3.0 out of 5 stars Seymour gets arty?, 1 Sept. 2004
This review is from: The Unknown Soldier (Hardcover)
Normally with Gerald Seymour you get a past-paced linear thriller. With "the unknown soldier" you get something quite different. I'd go as far as to say that its the first TRULY authentic post-9/11 thriller. It ties together half a dozen disparate threads and weaves them into one coherent story. This includes-
-A British born Al Queda terrorist crossing the "empty quarter" of Saudi Arabia by camal to rejoin his masters after being released from Camp Delta (Guantanimo bay)
-Two american technicians operating Predator drones to hunt terrorists near the Yemeni border
-A washed up british doctor scarred from working in Hebron now blackmailed into pasisng low grade intelligence to MI6.
-A young american female geologist hunting for meteorites in the desert.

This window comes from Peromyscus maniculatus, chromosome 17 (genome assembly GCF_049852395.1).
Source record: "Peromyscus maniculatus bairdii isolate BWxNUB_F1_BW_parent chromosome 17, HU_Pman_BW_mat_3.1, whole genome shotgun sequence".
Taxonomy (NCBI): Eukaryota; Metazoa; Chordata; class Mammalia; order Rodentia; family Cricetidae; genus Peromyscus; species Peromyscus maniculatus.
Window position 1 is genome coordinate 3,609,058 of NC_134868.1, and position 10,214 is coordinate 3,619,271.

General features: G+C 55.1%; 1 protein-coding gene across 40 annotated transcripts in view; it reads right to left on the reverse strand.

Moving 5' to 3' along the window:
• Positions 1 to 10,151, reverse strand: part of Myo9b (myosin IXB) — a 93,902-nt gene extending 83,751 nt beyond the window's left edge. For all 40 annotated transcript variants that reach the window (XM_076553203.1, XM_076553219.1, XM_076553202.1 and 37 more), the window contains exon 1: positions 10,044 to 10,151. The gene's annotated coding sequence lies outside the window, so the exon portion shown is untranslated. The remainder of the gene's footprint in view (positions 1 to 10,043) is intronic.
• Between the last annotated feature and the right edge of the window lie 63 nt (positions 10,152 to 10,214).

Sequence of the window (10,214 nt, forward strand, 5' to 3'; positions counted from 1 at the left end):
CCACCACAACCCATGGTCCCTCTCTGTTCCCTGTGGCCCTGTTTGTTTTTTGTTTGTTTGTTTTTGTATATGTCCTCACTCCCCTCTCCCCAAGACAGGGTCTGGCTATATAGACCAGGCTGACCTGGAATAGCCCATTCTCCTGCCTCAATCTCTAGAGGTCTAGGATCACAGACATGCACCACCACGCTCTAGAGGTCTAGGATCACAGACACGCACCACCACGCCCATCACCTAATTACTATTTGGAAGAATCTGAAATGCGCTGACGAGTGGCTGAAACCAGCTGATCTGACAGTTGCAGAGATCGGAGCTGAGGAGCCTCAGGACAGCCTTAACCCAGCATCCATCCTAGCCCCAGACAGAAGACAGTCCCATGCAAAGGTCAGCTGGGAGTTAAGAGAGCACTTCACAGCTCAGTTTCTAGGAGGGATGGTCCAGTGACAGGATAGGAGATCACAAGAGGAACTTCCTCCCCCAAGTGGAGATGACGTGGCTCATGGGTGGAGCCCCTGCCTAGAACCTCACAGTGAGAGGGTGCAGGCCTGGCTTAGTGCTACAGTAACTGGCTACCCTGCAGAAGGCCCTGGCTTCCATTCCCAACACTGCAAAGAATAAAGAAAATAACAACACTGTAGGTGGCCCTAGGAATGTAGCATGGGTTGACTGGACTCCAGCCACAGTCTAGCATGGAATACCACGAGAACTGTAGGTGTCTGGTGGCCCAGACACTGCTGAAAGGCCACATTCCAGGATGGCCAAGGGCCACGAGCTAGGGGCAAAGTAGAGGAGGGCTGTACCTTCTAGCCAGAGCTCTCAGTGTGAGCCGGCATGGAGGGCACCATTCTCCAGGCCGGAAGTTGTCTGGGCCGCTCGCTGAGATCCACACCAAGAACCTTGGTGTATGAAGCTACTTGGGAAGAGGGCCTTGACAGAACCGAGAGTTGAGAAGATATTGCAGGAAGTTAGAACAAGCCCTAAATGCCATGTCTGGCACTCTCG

-An American CIA agent working in Cuba interogating prisoners trying to identify "the unknown soldier" as he crosses the sand.
This technique SHOULD be interesting & done well can keep you turning the pages. Unfortunately there was too much flashback & too many fillers to keep you hooked... I hate to say it but this book bored me until the last 50 pages or so when everything came together. Ultimately I think it lacked plot, so therefore had little suspense. None of the characters were likeable.. the terrorist was so "mysterious" that I couldn't relate to him & the americans were so unpleasant and brutal that they seemed little better than terrorists themselves.
The story was accurate & does describe the problems & conflicts encountered as Al Queda are hunted down, but Gerald Seymour can normally do far better than this. I'd recommed it for a long journey when you can give it your undivided attention. Reading a dozen pages a night will prove tedious though.
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5.0 out of 5 stars An appointment with immortal fame, 25 May 2008
By 
R. Nicholson-morton "Nik Morton" (Alicante, Spain) - See all my reviews
(REAL NAME)   
This review is from: The Unknown Soldier (Hardcover)